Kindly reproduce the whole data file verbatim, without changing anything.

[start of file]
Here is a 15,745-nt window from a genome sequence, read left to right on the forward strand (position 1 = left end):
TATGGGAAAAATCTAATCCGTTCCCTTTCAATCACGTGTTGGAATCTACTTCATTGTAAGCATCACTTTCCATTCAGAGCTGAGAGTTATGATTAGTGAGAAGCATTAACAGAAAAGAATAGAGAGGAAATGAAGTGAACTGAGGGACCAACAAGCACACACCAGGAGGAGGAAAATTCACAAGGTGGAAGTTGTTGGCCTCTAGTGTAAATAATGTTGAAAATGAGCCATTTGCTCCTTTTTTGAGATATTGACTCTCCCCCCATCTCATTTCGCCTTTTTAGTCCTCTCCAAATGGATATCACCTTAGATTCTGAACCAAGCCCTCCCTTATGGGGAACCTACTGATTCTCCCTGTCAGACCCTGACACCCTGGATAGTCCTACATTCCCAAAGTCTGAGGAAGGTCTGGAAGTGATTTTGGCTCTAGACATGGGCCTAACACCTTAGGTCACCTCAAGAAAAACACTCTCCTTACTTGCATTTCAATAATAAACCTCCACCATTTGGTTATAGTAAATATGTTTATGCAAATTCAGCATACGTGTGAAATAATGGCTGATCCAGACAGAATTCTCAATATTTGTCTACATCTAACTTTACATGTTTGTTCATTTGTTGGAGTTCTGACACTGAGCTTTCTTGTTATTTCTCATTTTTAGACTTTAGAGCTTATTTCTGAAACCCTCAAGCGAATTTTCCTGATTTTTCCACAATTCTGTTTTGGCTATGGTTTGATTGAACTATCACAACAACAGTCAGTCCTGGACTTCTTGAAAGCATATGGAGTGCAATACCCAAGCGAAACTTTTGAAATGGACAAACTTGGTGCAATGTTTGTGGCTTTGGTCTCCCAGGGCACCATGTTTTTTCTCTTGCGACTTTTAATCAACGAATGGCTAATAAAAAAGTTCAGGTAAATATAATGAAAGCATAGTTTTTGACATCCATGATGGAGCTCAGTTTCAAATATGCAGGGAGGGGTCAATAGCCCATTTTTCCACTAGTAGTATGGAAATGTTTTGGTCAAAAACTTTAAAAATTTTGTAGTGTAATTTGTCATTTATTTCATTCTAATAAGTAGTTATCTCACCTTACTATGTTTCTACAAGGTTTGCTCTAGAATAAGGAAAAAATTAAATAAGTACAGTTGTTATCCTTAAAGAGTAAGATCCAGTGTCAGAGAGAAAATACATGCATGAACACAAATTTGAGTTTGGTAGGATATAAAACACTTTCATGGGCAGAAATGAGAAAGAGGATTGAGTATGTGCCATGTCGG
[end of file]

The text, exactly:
Here is a 15,745-nt window from a genome sequence, read left to right on the forward strand (position 1 = left end):
TATGGGAAAAATCTAATCCGTTCCCTTTCAATCACGTGTTGGAATCTACTTCATTGTAAGCATCACTTTCCATTCAGAGCTGAGAGTTATGATTAGTGAGAAGCATTAACAGAAAAGAATAGAGAGGAAATGAAGTGAACTGAGGGACCAACAAGCACACACCAGGAGGAGGAAAATTCACAAGGTGGAAGTTGTTGGCCTCTAGTGTAAATAATGTTGAAAATGAGCCATTTGCTCCTTTTTTGAGATATTGACTCTCCCCCCATCTCATTTCGCCTTTTTAGTCCTCTCCAAATGGATATCACCTTAGATTCTGAACCAAGCCCTCCCTTATGGGGAACCTACTGATTCTCCCTGTCAGACCCTGACACCCTGGATAGTCCTACATTCCCAAAGTCTGAGGAAGGTCTGGAAGTGATTTTGGCTCTAGACATGGGCCTAACACCTTAGGTCACCTCAAGAAAAACACTCTCCTTACTTGCATTTCAATAATAAACCTCCACCATTTGGTTATAGTAAATATGTTTATGCAAATTCAGCATACGTGTGAAATAATGGCTGATCCAGACAGAATTCTCAATATTTGTCTACATCTAACTTTACATGTTTGTTCATTTGTTGGAGTTCTGACACTGAGCTTTCTTGTTATTTCTCATTTTTAGACTTTAGAGCTTATTTCTGAAACCCTCAAGCGAATTTTCCTGATTTTTCCACAATTCTGTTTTGGCTATGGTTTGATTGAACTATCACAACAACAGTCAGTCCTGGACTTCTTGAAAGCATATGGAGTGCAATACCCAAGCGAAACTTTTGAAATGGACAAACTTGGTGCAATGTTTGTGGCTTTGGTCTCCCAGGGCACCATGTTTTTTCTCTTGCGACTTTTAATCAACGAATGGCTAATAAAAAAGTTCAGGTAAATATAATGAAAGCATAGTTTTTGACATCCATGATGGAGCTCAGTTTCAAATATGCAGGGAGGGGTCAATAGCCCATTTTTCCACTAGTAGTATGGAAATGTTTTGGTCAAAAACTTTAAAAATTTTGTAGTGTAATTTGTCATTTATTTCATTCTAATAAGTAGTTATCTCACCTTACTATGTTTCTACAAGGTTTGCTCTAGAATAAGGAAAAAATTAAATAAGTACAGTTGTTATCCTTAAAGAGTAAGATCCAGTGTCAGAGAGAAAATACATGCATGAACACAAATTTGAGTTTGGTAGGATATAAAACACTTTCATGGGCAGAAATGAGAAAGAGGATTGAGTATGTGCCATGTCGG